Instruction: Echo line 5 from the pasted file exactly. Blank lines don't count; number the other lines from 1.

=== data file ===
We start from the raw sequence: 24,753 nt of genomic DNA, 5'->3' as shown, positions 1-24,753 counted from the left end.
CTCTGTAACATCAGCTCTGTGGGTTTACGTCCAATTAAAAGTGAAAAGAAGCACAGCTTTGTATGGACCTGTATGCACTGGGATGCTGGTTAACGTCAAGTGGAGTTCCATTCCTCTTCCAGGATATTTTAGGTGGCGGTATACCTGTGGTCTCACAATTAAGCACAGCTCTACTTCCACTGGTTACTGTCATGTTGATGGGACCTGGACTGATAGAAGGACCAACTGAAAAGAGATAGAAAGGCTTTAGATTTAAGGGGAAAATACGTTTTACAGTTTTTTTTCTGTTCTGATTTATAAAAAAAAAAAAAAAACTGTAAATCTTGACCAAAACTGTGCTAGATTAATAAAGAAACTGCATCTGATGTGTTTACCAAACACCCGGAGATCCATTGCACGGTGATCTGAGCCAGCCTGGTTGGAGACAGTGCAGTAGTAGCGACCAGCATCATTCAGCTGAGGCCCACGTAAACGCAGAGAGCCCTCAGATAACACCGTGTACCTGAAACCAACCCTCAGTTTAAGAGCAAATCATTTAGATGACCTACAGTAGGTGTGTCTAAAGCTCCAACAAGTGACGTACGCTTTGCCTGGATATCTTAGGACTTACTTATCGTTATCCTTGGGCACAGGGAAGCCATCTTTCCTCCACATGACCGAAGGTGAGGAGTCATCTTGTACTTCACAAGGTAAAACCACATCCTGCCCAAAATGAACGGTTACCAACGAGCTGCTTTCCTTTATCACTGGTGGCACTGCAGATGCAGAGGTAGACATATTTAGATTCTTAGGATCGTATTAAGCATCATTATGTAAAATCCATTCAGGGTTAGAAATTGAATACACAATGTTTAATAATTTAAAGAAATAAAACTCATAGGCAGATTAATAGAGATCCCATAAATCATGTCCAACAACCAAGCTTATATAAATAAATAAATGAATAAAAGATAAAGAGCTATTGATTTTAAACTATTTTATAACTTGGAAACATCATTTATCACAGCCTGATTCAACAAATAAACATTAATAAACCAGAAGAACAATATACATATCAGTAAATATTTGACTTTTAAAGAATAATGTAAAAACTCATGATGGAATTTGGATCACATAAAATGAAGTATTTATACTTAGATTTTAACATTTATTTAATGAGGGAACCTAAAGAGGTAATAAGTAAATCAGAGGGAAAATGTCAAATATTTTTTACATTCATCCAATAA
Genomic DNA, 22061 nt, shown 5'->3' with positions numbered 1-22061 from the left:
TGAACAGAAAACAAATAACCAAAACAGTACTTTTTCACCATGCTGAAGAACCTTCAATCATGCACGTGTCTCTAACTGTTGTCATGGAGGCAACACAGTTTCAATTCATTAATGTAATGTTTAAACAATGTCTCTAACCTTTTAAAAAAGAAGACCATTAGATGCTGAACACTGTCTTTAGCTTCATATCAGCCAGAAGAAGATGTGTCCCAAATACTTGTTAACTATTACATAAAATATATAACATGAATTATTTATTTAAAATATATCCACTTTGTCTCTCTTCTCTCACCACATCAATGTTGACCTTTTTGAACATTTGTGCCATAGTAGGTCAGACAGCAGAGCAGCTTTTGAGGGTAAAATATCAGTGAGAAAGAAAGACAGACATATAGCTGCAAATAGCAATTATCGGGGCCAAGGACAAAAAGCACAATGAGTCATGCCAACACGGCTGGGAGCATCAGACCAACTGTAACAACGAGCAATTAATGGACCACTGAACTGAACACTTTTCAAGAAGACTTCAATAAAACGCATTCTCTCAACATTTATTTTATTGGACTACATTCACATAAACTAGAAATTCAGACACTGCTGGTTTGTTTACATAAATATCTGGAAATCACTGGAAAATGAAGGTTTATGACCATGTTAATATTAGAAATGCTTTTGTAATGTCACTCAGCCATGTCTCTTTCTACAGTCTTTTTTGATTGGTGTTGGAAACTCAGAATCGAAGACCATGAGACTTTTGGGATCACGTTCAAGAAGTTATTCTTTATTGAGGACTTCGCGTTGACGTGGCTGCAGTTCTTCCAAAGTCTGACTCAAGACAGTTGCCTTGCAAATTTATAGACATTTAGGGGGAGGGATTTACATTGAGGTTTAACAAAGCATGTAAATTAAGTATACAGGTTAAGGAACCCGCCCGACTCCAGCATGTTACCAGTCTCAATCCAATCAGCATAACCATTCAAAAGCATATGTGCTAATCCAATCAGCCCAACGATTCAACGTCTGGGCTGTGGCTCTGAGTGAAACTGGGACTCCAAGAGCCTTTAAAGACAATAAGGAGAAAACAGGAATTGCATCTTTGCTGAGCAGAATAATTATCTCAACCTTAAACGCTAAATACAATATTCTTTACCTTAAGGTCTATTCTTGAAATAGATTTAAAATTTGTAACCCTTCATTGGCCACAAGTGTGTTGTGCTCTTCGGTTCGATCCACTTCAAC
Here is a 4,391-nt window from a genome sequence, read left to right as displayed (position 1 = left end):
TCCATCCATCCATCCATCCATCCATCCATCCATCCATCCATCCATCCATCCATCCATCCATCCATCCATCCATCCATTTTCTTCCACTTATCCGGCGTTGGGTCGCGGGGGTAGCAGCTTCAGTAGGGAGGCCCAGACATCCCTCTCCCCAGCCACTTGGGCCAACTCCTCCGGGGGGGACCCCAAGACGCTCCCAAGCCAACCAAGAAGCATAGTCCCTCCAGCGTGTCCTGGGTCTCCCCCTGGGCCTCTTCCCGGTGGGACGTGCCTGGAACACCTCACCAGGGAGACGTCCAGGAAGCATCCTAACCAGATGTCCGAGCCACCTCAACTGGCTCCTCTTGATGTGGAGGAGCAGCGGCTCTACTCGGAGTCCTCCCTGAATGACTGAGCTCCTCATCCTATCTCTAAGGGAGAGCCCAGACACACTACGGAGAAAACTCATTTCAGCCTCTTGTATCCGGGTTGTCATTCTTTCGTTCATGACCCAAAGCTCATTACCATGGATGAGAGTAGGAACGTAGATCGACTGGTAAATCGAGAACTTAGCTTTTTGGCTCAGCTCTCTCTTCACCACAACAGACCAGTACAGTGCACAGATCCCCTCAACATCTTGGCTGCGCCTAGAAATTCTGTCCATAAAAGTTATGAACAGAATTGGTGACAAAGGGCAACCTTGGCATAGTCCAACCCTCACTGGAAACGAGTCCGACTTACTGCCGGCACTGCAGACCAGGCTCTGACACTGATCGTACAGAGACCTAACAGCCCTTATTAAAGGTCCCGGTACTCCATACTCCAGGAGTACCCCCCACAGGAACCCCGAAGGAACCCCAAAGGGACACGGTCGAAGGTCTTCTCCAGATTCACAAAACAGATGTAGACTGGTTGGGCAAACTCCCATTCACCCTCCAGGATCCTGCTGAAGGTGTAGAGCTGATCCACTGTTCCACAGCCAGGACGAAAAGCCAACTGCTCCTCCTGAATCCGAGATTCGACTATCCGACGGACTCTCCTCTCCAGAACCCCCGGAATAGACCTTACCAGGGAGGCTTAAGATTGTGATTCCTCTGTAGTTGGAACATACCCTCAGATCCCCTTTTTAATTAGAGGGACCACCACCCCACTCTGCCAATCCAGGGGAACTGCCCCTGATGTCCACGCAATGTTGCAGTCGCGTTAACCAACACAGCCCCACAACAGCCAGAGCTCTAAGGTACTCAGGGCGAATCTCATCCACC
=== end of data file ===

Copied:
Here is a 4,391-nt window from a genome sequence, read left to right as displayed (position 1 = left end):